Top Companies Urged to Give Women More Roles in Leadership
Washington, Sept. 23 (AFP) -- A leading group of international businesswomen on Friday called on the world's 200 biggest male-dominated companies to step up efforts to give women more leadership roles in large corporations.
Although the number of women on corporate boards in Fortune Global 200 companies increased from 285 to 308 since 2004, men still hold the lion's share of board seats, with nearly 89 percent, a report issued by Corporate Women Directors International (CWDI) showed.
Little progress has been made to ensure boardroom equality of the sexes, the report, which
followed up on a similar study conducted in 2004, lamented.
"If over 80 percent of buying decisions are being made by women -- from cars to tires to food to technology to energy -- why wouldn't you have them represented in your company?" CWDI chairwoman Irene Natividad said to AFP, urging corporations to rectify the situation.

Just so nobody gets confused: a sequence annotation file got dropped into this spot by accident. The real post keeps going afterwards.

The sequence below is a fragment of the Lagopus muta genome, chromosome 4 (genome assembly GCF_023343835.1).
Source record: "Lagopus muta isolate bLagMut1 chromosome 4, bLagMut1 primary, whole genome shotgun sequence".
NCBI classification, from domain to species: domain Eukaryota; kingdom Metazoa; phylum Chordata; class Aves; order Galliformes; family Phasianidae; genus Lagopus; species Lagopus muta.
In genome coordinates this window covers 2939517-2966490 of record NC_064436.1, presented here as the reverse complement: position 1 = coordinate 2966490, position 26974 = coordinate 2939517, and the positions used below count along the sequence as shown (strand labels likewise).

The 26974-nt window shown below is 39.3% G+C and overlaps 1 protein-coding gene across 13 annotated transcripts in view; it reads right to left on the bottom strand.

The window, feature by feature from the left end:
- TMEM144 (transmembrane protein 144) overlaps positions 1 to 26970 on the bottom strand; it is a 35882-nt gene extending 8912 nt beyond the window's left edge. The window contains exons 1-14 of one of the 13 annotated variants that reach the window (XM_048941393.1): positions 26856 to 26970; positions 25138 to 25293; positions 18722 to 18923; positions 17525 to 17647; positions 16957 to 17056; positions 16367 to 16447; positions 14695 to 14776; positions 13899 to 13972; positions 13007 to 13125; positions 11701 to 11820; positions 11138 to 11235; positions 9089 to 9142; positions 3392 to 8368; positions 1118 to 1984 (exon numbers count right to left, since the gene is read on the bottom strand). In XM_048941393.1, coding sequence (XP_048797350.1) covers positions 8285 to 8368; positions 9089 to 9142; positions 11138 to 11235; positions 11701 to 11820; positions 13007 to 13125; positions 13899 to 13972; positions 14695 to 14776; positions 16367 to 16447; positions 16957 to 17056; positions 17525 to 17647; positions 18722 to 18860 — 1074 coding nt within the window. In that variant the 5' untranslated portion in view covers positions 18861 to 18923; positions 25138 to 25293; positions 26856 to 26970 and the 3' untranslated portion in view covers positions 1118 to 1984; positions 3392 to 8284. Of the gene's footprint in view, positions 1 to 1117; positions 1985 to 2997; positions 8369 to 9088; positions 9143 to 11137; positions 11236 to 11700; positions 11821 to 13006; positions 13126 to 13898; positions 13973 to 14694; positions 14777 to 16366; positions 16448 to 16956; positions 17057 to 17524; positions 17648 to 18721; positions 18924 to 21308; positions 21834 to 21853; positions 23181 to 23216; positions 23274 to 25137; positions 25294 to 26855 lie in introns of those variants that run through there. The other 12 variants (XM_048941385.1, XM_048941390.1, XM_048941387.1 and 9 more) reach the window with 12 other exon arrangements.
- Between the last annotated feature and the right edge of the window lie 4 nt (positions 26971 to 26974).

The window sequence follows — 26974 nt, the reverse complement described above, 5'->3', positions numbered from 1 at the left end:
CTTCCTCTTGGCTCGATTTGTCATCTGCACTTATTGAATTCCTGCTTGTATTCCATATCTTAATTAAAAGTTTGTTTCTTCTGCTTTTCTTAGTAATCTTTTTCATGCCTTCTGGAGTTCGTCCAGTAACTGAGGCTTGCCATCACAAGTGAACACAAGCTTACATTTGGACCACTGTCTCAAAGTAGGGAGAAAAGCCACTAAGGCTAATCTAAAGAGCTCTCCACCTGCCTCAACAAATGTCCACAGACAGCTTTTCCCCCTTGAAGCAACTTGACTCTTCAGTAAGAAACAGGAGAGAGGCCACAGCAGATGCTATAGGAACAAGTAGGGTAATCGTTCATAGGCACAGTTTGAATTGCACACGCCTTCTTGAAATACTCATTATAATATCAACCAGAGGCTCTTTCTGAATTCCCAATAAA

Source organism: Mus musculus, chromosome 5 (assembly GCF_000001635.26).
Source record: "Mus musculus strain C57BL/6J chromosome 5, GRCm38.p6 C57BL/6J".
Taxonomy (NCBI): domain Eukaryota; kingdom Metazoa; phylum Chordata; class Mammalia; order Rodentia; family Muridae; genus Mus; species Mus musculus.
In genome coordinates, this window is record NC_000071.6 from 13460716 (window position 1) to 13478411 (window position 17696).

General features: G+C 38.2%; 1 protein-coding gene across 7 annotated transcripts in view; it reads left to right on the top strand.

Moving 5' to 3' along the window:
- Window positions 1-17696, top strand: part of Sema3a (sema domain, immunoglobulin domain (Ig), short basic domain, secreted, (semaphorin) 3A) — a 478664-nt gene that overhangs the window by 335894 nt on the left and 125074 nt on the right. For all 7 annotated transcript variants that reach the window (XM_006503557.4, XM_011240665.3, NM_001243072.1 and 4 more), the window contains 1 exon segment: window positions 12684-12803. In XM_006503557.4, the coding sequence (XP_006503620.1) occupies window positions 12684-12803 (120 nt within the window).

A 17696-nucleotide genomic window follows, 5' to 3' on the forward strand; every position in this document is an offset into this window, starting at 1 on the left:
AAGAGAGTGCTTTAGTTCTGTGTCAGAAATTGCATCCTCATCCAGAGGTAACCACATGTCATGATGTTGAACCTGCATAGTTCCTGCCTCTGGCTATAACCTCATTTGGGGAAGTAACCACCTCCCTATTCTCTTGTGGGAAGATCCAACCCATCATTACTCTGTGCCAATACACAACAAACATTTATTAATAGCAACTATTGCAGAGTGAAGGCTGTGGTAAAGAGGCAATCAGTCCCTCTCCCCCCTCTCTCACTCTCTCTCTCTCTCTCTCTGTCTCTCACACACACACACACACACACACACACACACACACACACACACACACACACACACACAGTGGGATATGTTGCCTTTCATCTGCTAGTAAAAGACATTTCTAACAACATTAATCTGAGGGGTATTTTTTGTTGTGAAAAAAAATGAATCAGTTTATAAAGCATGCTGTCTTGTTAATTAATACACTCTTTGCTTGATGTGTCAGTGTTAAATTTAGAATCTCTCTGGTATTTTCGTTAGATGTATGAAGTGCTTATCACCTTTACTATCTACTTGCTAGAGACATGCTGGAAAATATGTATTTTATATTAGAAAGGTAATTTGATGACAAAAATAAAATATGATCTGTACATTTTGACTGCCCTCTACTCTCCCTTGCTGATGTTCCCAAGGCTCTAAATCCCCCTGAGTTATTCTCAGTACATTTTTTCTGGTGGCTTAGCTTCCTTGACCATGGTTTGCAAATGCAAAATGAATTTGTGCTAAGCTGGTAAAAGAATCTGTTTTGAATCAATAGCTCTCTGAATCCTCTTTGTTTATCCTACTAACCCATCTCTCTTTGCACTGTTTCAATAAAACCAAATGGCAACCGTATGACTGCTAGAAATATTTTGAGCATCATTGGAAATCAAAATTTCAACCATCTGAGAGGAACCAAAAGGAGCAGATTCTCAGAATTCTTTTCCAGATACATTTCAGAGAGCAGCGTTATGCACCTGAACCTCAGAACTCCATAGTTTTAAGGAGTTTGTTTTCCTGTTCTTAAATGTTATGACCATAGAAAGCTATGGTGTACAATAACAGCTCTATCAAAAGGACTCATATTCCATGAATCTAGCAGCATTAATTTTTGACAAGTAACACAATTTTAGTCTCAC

The eight countries with the largest cluster of 2006 Fortune Global 200 companies -- the United States, Japan, United Kingdom, Germany, France, Switzerland, the Netherlands and Italy -- have all made progress in appointing women directors since 2004, the report said.
"However, the majority of the largest companies in Japan, Korea, Italy, Venezuela, Russia and China, for instance, still do not have women directors," it said.
Japan, the second biggest economy in the world, lagged far behind the United States, whose companies led the list of those empowering women executives.
In the 27 Japanese companies on the Fortune listing, only five board members out of 389 were women, making for a meager 1.3 percent.
In the United States, women account for 166 of the 941 board members in firms on the Fortune Global 200 listing, or 17. …